Seven Popular Ways to Waste PPC Ad Money (Part 2)

Last time I began listing seven great ways to waste your PPC dollars. Here are the last four.

4. Use AdWords Express

To use AdWords Express is to tell Google, “Here’s my site. Here’s my money. Advertise however you want.” AdWords Express isn’t even a good stepping stone to regular AdWords; you can’t convert from one to the other. You have to build the regular AdWords account from scratch. Once you’ve done that, the chief effect of having an AdWords Express account is to spend money you don’t know you’re spending — if you forget to turn it off.

If that sounds good to you, fine. Give it a whirl.

Better yet, resist.

5. Bet the Farm on Broad Match

When I use a broad match (BM) keyword in PPC — let’s say custom flooring — I’m telling Google I want my ads displayed for any search Google’s engine thinks is related to that term, whether the words “custom” and “flooring” are involved or not. I’ll get search results related to carpeting and custom concrete, not just tile. If all I do is install tile floors for a living, I don’t want some of the traffic that will bring to my site, and I certainly don’t want to pay for all those clicks.

But maybe the problem is that my search term is too general, not that it’s the wrong match type. So let’s try custom tile floors and see how we do. (You’re welcome to try it yourself.) That’s better, but I’m still likely to get results you might expect for “custom floors” and “tile floors” — which means I’ll be paying for clicks by unqualified customers.

Broad match is useful in a limited role, if you need to find more keywords that relate to your products, or perhaps if you’re advertising in a small local market. Otherwise, I prefer to avoid it altogether, in favor of two or three other types:

  • modified broad match (BMM): +custom +tile +floor — This requires a search term to contain every word preceded by a plus sign. Close variants such as plurals and spelling errors count too.
  • phrase match (PM): “custom tile floor” — This requires a search term to contain this phrase; again, close variants count.
  • exact match (XM): [custom tile floors] — This requires the user’s search term to match the keyword exactly (again allowing for close variants).

Ordinarily, I’ll use only modified broad match and exact match, bidding exact match a little higher. If word order is crucial — as in “engine fire” vs. “fire engine” — I’ll use phrase match in place of modified broad match. Otherwise, modified broad match covers the same territory as phrase match, plus more. (Note that in the Google Display Network, all keywords are broad match.)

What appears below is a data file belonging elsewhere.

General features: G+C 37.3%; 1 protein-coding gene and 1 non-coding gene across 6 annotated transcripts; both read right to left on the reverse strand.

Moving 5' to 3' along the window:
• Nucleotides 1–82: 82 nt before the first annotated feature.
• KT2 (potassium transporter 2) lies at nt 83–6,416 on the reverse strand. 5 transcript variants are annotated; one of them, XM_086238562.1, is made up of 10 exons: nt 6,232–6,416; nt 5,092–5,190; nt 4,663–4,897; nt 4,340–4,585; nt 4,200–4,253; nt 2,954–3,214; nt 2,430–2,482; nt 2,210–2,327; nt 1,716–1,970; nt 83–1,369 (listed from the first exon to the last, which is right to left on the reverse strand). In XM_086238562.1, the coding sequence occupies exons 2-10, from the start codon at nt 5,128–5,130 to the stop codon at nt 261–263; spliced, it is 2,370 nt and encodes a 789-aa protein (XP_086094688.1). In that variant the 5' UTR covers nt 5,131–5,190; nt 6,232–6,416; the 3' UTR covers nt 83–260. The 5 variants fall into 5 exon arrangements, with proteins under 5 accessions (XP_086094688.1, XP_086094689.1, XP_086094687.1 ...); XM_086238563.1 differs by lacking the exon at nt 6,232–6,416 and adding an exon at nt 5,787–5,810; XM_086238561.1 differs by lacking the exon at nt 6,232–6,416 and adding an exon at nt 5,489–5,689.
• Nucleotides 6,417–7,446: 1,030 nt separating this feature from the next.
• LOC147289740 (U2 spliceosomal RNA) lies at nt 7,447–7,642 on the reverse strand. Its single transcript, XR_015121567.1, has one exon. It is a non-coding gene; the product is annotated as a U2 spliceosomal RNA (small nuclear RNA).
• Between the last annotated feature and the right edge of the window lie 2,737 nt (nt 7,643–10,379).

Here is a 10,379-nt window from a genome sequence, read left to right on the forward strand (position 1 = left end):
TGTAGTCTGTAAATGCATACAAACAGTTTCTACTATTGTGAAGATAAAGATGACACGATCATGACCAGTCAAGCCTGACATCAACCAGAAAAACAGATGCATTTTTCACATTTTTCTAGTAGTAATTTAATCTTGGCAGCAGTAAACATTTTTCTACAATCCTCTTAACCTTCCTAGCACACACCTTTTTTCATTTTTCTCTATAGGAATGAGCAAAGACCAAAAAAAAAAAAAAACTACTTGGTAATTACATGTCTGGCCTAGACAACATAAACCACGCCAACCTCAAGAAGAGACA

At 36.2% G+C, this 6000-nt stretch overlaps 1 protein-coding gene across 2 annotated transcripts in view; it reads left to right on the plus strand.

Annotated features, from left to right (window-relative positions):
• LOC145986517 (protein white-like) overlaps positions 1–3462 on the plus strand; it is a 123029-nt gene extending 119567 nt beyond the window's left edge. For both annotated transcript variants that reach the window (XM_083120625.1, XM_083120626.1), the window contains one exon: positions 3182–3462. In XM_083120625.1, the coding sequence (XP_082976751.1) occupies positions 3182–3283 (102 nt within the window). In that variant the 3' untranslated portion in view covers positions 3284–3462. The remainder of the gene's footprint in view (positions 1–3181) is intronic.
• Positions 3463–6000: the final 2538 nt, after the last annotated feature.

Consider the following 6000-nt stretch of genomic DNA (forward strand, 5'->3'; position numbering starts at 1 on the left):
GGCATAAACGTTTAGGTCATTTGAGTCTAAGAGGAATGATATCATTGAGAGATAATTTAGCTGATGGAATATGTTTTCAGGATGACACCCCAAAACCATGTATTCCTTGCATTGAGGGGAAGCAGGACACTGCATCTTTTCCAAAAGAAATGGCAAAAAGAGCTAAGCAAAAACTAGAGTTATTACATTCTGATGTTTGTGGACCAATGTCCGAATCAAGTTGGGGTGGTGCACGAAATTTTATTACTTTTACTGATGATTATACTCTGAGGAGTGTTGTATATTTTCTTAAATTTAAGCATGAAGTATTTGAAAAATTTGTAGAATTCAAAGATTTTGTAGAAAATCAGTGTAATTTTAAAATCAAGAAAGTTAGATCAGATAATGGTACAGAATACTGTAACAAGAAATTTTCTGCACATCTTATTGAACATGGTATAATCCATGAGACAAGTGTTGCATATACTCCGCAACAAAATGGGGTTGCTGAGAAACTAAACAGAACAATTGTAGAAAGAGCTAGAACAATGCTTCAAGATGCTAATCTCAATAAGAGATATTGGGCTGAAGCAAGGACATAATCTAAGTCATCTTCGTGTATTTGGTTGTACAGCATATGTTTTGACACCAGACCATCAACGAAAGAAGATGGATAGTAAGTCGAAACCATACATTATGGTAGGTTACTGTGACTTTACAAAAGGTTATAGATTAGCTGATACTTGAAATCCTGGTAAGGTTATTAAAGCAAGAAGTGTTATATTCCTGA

The use of match types in PPC is a larger topic. For now, just remember: If you’re using broad match much, you’re almost certainly wasting money.

6. Mix Search and Display in the Same Campaign

It’s possible to run search network and display network ads from the same campaign, and it seems like a reasonable time saver. The modern way to do it is to choose this campaign type: “Search Network with Display Select.” The tip in the current campaign creation menu calls it the “best opportunity to reach the most customers.”

It will definitely help you reach the most customers from a single campaign, but the best way to do that — the best practice — is to run separate search and display campaigns. Users respond to search and display ads much differently; what works for search may not work for display, and vice versa. And if you mix the two, your campaign click-through rate (CTR) won’t be very useful, because it will mix search and display CTRs, which tend to differ by about a factor of ten.

And there’s another problem: with Display Select, Google is deciding for you where the likely display clicks are.

So spend a little extra time to save money: Avoid Display Select. Don’t mix search and display in the same campaign — even if Google wants you to.

7. Don’t Use Negative Keywords

Negative keywords give me even more control over my traffic and allow me to exclude unwanted search terms, even if they match my keywords. To extend my example above, suppose I look at my Search Query Report (SQR) and discover that I’m paying for a lot of clicks by people who are searching for do-it-yourself instructions for custom floors.

These are not my customers; I want to install the floors for them. So I might use negative keywords such as these to insure that my ads don’t show for their search terms:

  • “how to”
  • “do it yourself”
  • DIY

Regularly checking search terms can help me eliminate this waste, and it has another advantage too: I can use negative keywords to direct traffic within my account, so I can send visitors to the pages most likely to convert for their search terms. Suppose my business is called David’s Custom Tile, and I want anyone whose search term includes my name going to my branded campaign, not a general custom tile floors campaign. I’ll make David a negative keyword in my general account, so it will leave that traffic for my branded account, even if bids and quality scores might indicate otherwise.

Here’s a partial screen shot of a Search Query Report (SQR) from an account I sometimes use at election time to publicize my local political commentary. If I don’t want clicks from people looking for polling locations, I might make “voting places in American Fork Utah” (or perhaps just “voting places”) a negative keyword.

Search Query Report

Negative keywords are just one more way of making sure you pay for as few clicks as possible from people who are not looking for what you offer.

Final Thought

There are probably people out there for whom each of these wasteful mistakes has turned out wonderfully. I haven’t met them. When I do, I’ll wonder how much better their PPC performance might have been, if they had used their money less wastefully.

I suppose we’ll never know. But, as I told my nephew the other day . . .

Cautionary tales: don’t be one.

Posted in PPC